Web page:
Coinbase is a step up from Instawallet in terms of both complexity and security. But it is still basic with only standard sending and receiving functionality. Nevertheless, Coinbase has two features which make it a very convenient wallet for the beginning user.
First, the wallet allows you to avoid dealing with Bitcoin addresses entirely and instead send directly to an email address. This makes the transfer internally if both parties have a Coinbase account and if the receiver does not then it sends an email message to the recipient instructing them to immediately create an account to receive the bitcoin payment.
Second, Coinbase includes its own built-in bitcoin exchange which empowers users to convert between bitcoins and US dollars directly through their bank accounts using ACH and they have processed tens of millions of dollars worth of orders. Unfortunately, the bank account integration is only available with banks inside the United States and only a limited amount can be bought or sold at a time depending on verification and other Coinbase policies.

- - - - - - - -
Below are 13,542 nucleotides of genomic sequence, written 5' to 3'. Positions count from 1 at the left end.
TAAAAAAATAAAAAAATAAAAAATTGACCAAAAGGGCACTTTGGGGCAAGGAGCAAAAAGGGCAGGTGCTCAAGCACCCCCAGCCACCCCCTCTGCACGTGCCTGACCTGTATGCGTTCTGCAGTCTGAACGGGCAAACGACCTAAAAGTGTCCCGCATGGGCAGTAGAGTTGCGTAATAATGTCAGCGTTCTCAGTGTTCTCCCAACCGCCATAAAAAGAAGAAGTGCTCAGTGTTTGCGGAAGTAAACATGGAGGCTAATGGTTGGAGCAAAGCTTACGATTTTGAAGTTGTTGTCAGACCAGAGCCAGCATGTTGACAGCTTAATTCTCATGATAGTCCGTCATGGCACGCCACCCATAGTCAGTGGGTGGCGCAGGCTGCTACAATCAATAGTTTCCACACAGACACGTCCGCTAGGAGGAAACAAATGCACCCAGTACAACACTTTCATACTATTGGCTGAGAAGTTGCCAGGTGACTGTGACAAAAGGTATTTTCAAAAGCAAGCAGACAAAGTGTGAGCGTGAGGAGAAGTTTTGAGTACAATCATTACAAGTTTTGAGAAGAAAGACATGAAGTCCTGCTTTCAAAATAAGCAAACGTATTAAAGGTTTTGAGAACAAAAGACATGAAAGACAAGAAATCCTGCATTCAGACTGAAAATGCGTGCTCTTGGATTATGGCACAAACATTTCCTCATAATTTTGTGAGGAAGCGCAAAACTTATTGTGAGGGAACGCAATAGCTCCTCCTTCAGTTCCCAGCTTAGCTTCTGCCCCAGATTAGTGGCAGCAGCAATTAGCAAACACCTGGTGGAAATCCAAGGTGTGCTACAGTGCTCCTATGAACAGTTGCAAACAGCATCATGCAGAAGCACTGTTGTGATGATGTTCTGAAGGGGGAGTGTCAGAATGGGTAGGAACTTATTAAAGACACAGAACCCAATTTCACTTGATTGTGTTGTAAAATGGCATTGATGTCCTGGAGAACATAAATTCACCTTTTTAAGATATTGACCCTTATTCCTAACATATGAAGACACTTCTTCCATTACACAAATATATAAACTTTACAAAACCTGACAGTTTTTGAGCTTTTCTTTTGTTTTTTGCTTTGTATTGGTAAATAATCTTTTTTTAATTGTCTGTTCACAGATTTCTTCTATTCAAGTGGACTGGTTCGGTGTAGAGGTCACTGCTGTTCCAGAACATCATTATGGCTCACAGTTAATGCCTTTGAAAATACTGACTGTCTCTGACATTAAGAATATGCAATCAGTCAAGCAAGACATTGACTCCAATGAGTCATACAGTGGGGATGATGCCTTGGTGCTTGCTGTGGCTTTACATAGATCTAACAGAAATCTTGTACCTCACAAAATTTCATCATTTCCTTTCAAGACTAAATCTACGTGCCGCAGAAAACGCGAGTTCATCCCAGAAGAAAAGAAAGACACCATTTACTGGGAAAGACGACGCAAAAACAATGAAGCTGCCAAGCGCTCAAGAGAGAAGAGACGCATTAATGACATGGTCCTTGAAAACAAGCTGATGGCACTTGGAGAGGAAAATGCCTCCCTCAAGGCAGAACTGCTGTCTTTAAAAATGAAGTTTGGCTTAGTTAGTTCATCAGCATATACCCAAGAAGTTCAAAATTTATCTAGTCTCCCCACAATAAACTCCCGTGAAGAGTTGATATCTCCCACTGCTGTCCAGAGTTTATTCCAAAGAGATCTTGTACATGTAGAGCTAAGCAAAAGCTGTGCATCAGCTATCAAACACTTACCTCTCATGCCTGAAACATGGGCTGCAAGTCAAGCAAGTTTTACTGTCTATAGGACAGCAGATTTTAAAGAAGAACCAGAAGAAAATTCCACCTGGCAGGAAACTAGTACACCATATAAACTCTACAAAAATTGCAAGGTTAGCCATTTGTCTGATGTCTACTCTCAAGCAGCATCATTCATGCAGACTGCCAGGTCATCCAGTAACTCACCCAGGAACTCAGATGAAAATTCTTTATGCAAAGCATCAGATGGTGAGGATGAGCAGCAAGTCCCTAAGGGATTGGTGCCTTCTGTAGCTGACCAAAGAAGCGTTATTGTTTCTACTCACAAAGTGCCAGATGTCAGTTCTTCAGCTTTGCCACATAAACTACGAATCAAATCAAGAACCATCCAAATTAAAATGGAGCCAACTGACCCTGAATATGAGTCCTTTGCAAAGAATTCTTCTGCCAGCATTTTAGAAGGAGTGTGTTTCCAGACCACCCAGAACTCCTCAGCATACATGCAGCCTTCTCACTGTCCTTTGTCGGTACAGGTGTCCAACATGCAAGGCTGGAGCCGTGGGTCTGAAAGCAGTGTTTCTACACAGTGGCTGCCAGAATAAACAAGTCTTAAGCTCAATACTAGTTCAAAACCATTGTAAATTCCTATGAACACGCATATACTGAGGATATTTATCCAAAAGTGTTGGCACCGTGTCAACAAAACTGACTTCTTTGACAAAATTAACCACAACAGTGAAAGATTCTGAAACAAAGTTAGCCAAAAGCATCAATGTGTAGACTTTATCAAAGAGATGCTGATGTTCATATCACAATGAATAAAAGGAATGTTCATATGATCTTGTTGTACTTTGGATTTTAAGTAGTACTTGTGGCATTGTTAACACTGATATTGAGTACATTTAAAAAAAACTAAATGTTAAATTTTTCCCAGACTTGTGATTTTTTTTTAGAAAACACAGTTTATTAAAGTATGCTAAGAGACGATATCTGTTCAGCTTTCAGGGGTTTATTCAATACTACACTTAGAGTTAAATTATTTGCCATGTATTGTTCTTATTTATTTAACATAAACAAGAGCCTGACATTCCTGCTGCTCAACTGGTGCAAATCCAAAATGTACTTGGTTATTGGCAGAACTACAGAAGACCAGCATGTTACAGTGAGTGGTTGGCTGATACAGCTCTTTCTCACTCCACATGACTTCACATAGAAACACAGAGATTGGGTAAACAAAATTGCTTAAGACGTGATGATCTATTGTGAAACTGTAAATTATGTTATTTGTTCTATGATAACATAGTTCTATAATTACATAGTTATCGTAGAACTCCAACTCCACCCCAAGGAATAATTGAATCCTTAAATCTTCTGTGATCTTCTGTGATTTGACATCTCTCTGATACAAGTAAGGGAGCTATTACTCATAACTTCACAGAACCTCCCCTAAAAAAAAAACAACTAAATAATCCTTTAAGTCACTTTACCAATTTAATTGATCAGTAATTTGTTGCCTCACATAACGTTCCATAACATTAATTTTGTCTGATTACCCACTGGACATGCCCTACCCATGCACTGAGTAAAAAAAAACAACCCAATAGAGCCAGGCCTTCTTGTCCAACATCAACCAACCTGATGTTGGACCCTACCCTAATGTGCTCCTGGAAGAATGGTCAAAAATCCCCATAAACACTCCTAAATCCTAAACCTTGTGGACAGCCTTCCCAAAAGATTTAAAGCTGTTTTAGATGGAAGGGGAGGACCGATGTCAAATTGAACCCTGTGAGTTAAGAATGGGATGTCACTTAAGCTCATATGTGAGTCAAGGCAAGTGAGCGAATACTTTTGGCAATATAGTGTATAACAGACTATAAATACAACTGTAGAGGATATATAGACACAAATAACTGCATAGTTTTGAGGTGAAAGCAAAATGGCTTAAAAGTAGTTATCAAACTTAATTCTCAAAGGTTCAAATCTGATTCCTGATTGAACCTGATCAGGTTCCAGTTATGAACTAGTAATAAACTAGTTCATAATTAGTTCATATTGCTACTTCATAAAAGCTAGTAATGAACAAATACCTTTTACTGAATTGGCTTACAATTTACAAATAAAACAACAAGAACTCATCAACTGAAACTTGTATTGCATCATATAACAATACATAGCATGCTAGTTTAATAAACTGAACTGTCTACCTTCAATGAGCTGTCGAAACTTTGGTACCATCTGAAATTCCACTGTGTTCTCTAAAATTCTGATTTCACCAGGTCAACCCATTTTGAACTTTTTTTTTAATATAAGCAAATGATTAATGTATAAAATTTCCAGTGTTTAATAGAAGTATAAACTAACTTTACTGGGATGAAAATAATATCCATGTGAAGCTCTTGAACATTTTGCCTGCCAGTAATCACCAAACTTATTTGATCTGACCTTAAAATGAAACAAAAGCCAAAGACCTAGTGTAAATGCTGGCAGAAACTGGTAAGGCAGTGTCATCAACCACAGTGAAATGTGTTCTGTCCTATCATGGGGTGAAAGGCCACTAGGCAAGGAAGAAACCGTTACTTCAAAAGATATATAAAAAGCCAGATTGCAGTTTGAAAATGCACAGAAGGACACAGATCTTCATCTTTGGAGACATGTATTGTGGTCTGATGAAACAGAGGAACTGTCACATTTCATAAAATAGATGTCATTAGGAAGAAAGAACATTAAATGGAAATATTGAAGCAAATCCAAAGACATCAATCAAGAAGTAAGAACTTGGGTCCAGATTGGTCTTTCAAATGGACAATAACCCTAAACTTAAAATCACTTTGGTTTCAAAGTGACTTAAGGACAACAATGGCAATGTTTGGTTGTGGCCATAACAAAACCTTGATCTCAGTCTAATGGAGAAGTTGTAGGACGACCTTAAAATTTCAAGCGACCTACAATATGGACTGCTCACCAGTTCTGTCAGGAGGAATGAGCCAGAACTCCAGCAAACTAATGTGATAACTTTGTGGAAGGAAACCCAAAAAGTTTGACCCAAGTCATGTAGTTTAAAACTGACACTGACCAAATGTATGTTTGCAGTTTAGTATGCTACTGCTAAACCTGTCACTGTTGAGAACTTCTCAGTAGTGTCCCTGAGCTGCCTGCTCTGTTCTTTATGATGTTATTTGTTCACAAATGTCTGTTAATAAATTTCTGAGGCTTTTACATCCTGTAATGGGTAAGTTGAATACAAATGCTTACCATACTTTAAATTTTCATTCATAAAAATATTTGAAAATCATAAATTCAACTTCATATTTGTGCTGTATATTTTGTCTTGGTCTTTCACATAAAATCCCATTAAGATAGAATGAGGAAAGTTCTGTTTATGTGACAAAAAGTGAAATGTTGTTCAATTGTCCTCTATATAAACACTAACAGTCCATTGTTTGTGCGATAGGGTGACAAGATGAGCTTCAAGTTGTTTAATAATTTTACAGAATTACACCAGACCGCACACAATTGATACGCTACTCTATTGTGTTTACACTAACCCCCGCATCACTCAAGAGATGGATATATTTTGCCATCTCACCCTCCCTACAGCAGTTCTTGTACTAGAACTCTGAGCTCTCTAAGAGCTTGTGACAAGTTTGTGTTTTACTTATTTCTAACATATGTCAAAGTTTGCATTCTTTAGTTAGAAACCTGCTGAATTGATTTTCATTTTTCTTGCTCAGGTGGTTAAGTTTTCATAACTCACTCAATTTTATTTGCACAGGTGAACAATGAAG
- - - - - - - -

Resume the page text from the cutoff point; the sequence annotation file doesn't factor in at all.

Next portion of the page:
Third, there is a Coinbase Android app. Many wallets are cross-platform compatible.
Coinbase does not claim to be trust-free and all bitcoins are stored in a centralized location controlled by its operators. This means you do not have absolute control over your bitcoins and there have been technical incidents which have left users without wallet functionality, unconfirmed transactions and may have comprised data or personal information. But so far no customer funds have been lost and these appear merely as growing pains for this new startup.
Nevertheless, Coinbase raised $5m of venture capital funding and will likely be around the Bitcoin ecosystem for the foreseeable future and the founder and venture capital investors are unlikely to betray their users by absconding with bitcoins. Their current corporate policy of storing 85% of users’ funds in offline cold storage means that the bitcoins are likely well-protected against third-party theft.